Hurricanes also come with political impacts. Michael cited the resignation of Puerto Rico’s former governor Ricardo Rosselló in 2019 as an example. Rosselló’s decision to resign was due to several reasons, but chief among them was the lingering public scrutiny he received about the ways he handled the impacts of Hurricane Maria, which devastated Puerto Rico in 2017. Two years later, he conceded that he could no longer remain in power after looming impeachment proceedings slowly derailed his administration.

Lastly, Michael mentioned that hurricanes can insight mental health crises throughout affected communities.

There are several long-term health impacts that arise after a hurricane, such as weather-related morbidity and mortality, waterborne diseases and water-related illnesses, vector-borne diseases, and mental health effects. Adding to the severity of these health crises are the disruptions to healthcare and medical services. These disruptions are compounded by gaps in local data generation, collection, and analysis. 

Hurricanes often lead to infectious disease outbreaks when they cause mass population displacement and exacerbate the risk factors of disease transmission. Sudden changes in environment, human conditions, and the vulnerability to existing pathogens all contribute to the spread of acute and chronic diseases.

Ivonne Rodriguez-Wiewall echoed the importance of attending to these long-term health impacts. She provides specific examples of the health challenges in Puerto Rico that arose after Hurricane Fiona swept through the territory. She mentioned that Leptospirosis, a bacterial disease with symptoms ranging from high fever, headaches, and muscle pain, has become prevalent in Puerto Rico in the aftermath of the hurricane. The disease requires critical and immediate attention, for if left untreated it can lead to kidney and liver damage and even death. In addition to Leptospirosis, Ivonne says that Dengue — a mosquito-borne viral disease common in tropical and subtropical areas — is likely to spread in the regions affected by the disaster. Asthma and mental health are two other subsequent health impacts that Ivonne states will prevail as Puerto Rico recovers from devastation.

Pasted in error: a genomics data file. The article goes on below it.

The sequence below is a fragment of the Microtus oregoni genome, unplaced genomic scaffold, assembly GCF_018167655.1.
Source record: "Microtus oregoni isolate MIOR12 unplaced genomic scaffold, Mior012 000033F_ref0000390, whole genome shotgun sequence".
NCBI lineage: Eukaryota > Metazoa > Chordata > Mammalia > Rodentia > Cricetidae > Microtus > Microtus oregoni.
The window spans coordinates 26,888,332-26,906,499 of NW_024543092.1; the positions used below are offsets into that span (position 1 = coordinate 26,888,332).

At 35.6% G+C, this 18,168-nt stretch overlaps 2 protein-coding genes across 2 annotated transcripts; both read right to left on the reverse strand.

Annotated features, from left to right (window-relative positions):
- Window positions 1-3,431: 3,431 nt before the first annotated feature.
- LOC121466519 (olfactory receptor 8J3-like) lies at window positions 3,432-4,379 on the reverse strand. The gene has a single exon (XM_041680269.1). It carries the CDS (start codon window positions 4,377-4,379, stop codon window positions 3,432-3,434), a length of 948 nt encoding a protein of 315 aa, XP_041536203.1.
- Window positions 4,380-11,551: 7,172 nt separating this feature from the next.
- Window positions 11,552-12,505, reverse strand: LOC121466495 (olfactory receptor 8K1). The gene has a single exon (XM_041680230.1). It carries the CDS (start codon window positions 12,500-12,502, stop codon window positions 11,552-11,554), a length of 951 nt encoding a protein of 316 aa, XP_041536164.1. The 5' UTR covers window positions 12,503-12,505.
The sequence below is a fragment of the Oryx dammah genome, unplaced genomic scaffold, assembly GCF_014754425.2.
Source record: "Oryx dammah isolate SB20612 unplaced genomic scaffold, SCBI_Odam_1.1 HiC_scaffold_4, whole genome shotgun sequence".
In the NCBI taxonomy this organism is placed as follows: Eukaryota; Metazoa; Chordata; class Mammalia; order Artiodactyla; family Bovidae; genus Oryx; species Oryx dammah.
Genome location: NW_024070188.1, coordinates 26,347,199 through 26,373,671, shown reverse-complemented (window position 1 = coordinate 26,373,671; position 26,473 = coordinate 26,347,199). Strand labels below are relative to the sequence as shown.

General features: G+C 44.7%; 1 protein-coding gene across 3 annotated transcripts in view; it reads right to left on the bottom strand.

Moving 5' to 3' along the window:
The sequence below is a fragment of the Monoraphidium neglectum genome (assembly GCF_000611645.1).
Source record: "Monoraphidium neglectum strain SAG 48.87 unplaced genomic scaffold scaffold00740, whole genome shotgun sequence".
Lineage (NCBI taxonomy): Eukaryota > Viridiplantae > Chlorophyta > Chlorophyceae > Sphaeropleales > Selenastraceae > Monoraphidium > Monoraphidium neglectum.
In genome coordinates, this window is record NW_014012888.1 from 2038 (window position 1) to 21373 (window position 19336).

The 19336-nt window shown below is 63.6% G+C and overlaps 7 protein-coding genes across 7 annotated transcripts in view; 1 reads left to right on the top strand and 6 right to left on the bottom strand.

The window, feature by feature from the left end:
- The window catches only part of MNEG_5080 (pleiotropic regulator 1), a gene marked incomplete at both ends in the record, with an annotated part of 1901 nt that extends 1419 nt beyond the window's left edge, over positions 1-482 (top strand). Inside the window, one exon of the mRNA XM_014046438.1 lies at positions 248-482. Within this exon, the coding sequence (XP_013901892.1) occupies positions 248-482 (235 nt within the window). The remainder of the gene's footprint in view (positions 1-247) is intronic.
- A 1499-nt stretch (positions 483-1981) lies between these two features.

Displacement and It’s Impact on Local Capacity an Resiliency

But what happens when doctors and other healthcare workers are displaced by a disaster? As Michael and Ivonne stated, the sudden loss of clinicians during and after a hurricane is not uncommon, and health needs — whether it be attending to physical wounds caused by a hurricane or treating a patient who has contracted a viral disease that has broken out in its wake — increase exponentially after these disasters occur. The loss of trained medical professionals is a critical and urgent issue for responders to consider.